Q: A bug has invaded our yard. It looks like a lightning bug, but it’s bigger, and it has red markings. Do you know what kind of bug we have?
A: It sounds like you’re describing a boxelder bug. Though harmless, they congregate in large numbers and can become a problem in homes. They are associated with boxelder trees and feed on the leaves and fruit of trees in the maple family.
There are a number of bugs that may cause problems for homeowners due to their swarming habits. Asian lady beetles are notorious for invading homes as they seek protection from winter. see below for a list of web sites with more information on these critters.
Hackberry is another tree with an accompanying insect. Hackberry psyllids are harmless, but annoying due to actions similar to boxelder bugs and lady beetles—congregating, often in homes.
If removing the host tree is too drastic a remedy, insect-proofing the house—screening the vents, caulking cracks around windows and doors, etc. is an alternative. Insecticides have little impact on lady beetles and psyllids. Listed below are some helpful sites on boxelder bugs and hackberry psyllids.
Ombudsman Ken Drenon will respond to your questions, suggestions or complaints concerning Conservation Department programs. Write him at P.O. Box 180, Jefferson City, MO 65102-0180, call him at (573) 522-4115, ext. 3848, or e-mail him at Ken.Drenon@mdc.mo.gov.
Conservation agents not only enforce the Missouri Wildlife Code, they also conduct educational programs, work with private landowners to restore and manage wildlife habitat and gather wildlife population data. However, our most rewarding work occurs when, in the course of building a partnership with another conservation-minded group or organization, we also help young people get excited about the work of conservation.
That’s happening right now at the H. Roe Bartle Scout Reservation near Osceola. The Heart of America Scout Council has joined efforts with the Conservation Department to manage the resources on nearly 4,000 acres at the camp. Conservation programs at Bartle include glade and savanna restoration, tree planting, hunter education, Truman Lake crappie habitat enhancement and an annual No MOre Trash! event. The camp also hosts a Family Outdoor Skills Camp and a youth deer hunt. These events are aimed at deaf or hard-of-hearing children, who may have limited conservation opportunities.
This partnership allows the 10,000 scouts and visitors who annually camp at the facility to gain hands-on experience with conservation, and it helps ensure the continuation of sound conservation practices for the next generation.
Dennis Garrison is the conservation agent for St. Clair County, which is in the Kansas City region. If you would like to contact the agent for your county, phone your regional Conservation office.
In Least Tern Challenged to Survive, author John W. Smith reminds readers that, “Endangered means there’s still time.” The article highlights the least tern and the measures taken by the Department of Conservation, the U.S. Fish and Wildlife Service and other organizations to monitor and improve the status of this endangered species. There are five different terns that regularly visit Missouri’s rivers, marshes and lakes: Forster’s, common, black, Caspian and least. However, the first four occur only during migration. The least tern, robin-sized and the smallest of the five species, is the only tern that nests in Missouri. Terns are usually considered seabirds, though on the whole they are less marine in habit than their close relatives, the gulls.—Contributed by the Circulation staff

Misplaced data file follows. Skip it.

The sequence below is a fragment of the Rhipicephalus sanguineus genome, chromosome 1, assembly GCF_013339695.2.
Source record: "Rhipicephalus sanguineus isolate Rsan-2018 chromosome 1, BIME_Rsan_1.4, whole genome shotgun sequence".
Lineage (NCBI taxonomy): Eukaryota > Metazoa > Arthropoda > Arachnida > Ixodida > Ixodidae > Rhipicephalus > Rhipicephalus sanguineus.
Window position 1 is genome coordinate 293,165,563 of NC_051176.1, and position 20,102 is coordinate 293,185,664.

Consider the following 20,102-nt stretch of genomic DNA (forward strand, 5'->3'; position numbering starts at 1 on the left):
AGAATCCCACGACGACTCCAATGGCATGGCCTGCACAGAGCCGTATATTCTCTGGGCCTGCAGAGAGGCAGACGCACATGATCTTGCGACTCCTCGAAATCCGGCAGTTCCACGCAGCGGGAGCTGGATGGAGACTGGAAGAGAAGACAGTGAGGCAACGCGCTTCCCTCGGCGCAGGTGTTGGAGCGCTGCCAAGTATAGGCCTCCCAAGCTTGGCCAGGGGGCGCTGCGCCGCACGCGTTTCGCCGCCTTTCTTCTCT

by Tom Cwynar
The Conservation Department first offered Resident Lifetime Fishing Permits and Resident Lifetime Small Game Hunting Permits in 1996. A Resident Lifetime Conservation Partner Permit combines the privileges of both.
It’s easy to judge the investment quality of lifetime permits. The fishing permit, for example, saves you $19 in annual permit fees ($12 resident fishing permit and $7 trout permit). The small game hunting permit saves you $16 in annual permit fees ($10 small game permit and $6 state migratory bird hunting permit).
An age-based price structure makes the permits a bargain at various stages of life. The most savings occur for youths age 15 and younger. A Resident Lifetime Conservation Partner Permit purchased by or for a 16-year-old, for example, would equal a savings of $1,165 over the cost of the annual permits purchased separately by the time they reached age 64. If permit prices go up, savings increase. If holders move to another state, the permits are still valid for fishing or small- game hunting in Missouri.
Giving a lifetime permit to a child paves the way to a lifetime of outdoor recreation. Owning a lifetime permit demonstrates strong support for conservation efforts and a lifelong commitment to our outdoor heritage. For permit cost information and permit applications, visit your local Conservation Department office or online.
Editor in Chief - Ara Clark
Managing Editor - Nichole LeClair
Art Director - Cliff White
Writer/editor - Tom Cwynar
Staff Writer - Bonnie Chasteen
Staff Writer - Jim Low
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Photographer - David Stonner
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Artist - Mark Raithel
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Circulation - Laura Scheuler